Even as China eases Covid-19 rules, some youth still fear a grim future

Sightseers at a walkway in the Lujiazui Financial District in Shanghai, on Dec 8, 2022. PHOTO: NYTIMES

BEIJING – Ms Mandy Liu, a 21-year-old university student in Beijing, believes that anyone who has lived in China during the Covid-19 pandemic can see that the country’s future is looking increasingly uncertain.

Covid-19 restrictions were stifling, and employment opportunities were grim. She is set to graduate in 2023 with a degree in tourism management and has submitted more than 80 applications for jobs. She has not received a single offer.

Many young people had followed what the Communist Party told them to do, only to be left disillusioned, Ms Liu said. “What we are seeing is that people are struggling to survive.”

That discontent bubbled over in recent weeks as throngs of students, job seekers and young professionals stormed the streets in major cities across China to protest against the government’s iron-fisted Covid-19 rules. The unrest brought into view the party’s longstanding concern that a shortage of jobs and economic opportunities for young people posed a threat to social stability.

Last Wednesday, Beijing caved to the protesters’ demands and relaxed many of its zero-Covid restrictions. But the bigger and more vexing problem remains: An ugly job market with too many applicants jostling for too few jobs could mean that China’s decades of economic prosperity may soon be out of reach for many young people.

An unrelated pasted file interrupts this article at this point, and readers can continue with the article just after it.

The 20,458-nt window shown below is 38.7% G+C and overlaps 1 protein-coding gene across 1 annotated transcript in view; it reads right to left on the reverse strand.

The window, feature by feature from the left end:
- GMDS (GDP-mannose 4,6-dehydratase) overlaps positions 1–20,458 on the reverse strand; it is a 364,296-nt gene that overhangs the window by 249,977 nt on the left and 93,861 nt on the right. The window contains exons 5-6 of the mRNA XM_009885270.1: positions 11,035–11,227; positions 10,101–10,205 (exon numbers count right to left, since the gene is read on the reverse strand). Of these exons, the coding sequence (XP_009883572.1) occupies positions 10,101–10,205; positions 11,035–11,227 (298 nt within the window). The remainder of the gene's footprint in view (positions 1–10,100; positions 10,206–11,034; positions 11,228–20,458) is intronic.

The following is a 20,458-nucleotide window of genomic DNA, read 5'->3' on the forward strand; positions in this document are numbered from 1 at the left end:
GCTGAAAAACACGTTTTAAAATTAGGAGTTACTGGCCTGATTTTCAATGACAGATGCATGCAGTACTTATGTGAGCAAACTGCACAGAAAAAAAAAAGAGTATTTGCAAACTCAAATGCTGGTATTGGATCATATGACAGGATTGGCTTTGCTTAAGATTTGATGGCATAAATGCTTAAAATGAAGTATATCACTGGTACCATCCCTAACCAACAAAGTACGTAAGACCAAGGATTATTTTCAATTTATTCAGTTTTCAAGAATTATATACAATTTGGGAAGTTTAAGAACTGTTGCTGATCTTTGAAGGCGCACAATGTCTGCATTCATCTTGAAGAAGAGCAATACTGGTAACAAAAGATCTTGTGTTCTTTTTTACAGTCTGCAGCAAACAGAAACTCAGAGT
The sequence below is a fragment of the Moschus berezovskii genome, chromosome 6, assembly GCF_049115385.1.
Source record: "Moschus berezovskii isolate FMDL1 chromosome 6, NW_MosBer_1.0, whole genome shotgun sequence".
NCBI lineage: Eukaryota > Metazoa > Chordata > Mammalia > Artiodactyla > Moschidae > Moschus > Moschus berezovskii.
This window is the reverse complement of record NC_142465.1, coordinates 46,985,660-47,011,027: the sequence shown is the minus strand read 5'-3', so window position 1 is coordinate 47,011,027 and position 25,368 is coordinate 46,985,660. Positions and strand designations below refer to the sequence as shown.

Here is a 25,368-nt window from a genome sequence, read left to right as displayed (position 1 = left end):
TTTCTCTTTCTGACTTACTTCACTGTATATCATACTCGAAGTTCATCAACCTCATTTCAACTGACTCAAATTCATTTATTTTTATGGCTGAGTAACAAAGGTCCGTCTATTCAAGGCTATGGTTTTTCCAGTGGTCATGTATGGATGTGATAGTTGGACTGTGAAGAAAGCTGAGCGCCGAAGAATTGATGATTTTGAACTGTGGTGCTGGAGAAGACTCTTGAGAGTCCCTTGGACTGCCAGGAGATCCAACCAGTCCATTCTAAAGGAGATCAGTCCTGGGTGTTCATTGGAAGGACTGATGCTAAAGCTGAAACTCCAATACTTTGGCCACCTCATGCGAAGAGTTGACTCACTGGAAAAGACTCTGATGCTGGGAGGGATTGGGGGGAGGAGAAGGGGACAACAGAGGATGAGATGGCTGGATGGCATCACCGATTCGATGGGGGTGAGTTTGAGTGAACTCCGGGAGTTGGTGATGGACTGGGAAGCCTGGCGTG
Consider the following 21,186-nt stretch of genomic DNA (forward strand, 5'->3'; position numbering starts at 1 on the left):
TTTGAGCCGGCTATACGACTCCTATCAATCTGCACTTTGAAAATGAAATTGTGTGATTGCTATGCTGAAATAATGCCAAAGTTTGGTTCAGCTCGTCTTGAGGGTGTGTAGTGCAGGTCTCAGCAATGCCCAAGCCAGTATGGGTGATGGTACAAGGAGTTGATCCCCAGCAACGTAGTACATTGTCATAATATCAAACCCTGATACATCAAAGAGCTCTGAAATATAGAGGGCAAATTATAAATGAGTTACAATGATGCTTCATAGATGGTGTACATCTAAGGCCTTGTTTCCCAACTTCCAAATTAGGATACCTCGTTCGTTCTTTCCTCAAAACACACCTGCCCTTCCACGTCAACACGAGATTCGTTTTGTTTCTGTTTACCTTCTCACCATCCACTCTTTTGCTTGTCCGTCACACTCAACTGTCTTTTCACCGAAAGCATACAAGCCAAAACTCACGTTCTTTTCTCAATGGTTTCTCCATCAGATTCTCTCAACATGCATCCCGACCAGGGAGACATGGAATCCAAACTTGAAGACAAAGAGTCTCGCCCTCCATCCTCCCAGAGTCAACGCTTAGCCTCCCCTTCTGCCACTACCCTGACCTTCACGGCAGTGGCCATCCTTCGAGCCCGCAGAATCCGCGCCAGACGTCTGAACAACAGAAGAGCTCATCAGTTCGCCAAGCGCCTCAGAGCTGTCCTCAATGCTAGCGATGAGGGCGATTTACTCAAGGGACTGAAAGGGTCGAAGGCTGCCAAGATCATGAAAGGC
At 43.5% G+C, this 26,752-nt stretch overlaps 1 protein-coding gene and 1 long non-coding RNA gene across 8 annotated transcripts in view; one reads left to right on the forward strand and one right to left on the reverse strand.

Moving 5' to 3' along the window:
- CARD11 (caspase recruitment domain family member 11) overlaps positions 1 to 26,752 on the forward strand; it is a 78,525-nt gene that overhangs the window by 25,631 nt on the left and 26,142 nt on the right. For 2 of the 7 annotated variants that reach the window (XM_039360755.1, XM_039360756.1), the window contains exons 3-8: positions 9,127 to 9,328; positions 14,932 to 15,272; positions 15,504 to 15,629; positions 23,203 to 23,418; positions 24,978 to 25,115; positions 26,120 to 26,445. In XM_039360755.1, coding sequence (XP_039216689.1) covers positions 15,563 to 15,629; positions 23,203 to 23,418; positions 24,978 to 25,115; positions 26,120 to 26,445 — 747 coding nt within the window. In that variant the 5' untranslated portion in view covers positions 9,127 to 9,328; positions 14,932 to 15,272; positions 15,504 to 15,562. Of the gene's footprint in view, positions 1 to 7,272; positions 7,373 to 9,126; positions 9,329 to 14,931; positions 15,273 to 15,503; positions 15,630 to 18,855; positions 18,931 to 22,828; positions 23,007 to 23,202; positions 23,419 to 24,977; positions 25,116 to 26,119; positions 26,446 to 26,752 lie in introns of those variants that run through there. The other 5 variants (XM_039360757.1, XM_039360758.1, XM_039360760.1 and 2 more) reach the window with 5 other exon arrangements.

Youth unemployment is still close to the highest levels on record, with another 11.6 million college graduates preparing to join the workforce in 2023.

Covid-19 restrictions drained momentum from an economy already reeling from a collapse in the property market.

A government crackdown on fast-growing industries such as technology and private education has sapped opportunities in the private sector, intensifying competition for civil servant jobs and admission into graduate schools.

The narrowing prospects have betrayed the expectations of a generation of young people raised in relative prosperity as beneficiaries of an ascendant economy that provided steady employment and rising incomes for their parents. Students were told that by studying hard, they, too, could enjoy a better life.

“The promise was if you educate yourself, you will get a good-paying job. That is no longer materialising,” said Dr Max Zenglein, chief economist at the Mercator Institute for China Studies in Berlin. “To be the first generation that is going to be disappointed, that creates a lot of emotional pressure.” NYTIMES

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